Wife, Whore, or Dutchwoman: Shifting Female Roles in The London Prodigal

Marianne Montgomery


The anonymous play The London Prodigal (1603-4) stages a city in which foreigners mix easily with English characters and in which a wife disguised as a Dutch servant enables the comic return of the prodigal husband. Though critics interested in stage Dutchwomen have focused mostly John Marston's Dutch courtesan, this essay explores a more benign stage representation of a Dutchwoman. Becoming a Dutchwoman in service, the scorned bride Luce can temporarily shift into a liminal space between maidenhood and marriage, between nationalities, and between languages. This shift is made audible by her hybrid speech and visible by her Dutch costume. Though her Dutch disguise allows Luce to wait safely for the return of her errant husband, becoming a Dutchwoman also means that the Englishwoman is always shadowed rhetorically by the possibility of sexual service.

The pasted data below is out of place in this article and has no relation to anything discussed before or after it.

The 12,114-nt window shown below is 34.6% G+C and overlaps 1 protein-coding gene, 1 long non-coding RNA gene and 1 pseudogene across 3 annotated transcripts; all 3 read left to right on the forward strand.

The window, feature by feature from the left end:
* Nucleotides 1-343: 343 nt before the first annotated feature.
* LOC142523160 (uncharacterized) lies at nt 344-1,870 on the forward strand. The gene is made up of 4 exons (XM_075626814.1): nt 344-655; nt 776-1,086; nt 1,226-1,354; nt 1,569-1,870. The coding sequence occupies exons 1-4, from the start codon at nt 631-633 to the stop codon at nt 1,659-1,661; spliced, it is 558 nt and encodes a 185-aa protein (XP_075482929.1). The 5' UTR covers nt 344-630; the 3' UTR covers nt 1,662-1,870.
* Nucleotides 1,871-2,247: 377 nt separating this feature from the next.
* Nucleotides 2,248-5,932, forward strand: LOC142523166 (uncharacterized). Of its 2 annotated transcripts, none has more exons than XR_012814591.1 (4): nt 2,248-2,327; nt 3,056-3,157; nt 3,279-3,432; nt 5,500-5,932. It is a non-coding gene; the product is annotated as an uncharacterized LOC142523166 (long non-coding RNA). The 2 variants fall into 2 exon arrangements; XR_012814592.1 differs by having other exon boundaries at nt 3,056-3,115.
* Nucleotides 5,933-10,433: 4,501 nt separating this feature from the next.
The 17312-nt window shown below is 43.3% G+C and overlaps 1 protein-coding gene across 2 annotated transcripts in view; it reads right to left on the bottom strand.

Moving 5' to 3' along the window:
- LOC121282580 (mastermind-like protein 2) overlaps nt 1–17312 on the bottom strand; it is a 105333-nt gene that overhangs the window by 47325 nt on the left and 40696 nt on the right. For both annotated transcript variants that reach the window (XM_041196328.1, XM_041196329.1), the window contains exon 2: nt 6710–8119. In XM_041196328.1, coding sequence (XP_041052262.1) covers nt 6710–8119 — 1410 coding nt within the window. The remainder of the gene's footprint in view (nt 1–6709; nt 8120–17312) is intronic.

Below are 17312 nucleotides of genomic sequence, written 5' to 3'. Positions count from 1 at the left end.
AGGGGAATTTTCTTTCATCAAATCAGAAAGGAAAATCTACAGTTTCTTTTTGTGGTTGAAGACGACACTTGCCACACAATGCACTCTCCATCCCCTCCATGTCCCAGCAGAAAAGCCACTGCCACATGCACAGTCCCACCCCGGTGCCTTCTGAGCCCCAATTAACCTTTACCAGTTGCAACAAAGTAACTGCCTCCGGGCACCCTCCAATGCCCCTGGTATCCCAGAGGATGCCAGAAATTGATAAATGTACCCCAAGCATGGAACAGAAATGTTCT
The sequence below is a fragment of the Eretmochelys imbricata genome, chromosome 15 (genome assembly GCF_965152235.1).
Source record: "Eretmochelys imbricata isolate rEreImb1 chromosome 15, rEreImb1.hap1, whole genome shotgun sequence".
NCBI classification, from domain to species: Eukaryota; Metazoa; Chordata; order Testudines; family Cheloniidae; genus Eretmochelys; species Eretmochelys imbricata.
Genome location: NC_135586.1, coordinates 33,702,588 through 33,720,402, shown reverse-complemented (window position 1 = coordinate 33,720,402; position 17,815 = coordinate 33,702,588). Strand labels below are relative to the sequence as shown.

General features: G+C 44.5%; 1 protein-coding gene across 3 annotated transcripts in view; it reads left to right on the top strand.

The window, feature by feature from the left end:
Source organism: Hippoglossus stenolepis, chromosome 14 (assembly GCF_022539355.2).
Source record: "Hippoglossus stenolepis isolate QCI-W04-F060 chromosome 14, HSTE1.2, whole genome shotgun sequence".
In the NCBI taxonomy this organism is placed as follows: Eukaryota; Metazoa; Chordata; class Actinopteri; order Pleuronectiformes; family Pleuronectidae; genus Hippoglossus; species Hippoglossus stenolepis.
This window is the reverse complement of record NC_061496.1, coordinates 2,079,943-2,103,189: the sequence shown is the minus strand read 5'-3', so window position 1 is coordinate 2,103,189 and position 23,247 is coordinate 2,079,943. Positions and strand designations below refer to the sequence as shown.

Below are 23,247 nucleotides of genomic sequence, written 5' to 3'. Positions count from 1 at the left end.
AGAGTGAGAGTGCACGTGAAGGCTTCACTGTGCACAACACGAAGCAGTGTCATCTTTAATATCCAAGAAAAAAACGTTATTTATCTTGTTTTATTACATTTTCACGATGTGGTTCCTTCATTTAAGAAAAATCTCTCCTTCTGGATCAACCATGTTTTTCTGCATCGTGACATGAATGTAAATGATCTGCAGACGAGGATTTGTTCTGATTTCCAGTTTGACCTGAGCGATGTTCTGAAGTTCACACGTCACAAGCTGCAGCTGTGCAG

early modern drama; stage language; women; Dutch; London Prodigal

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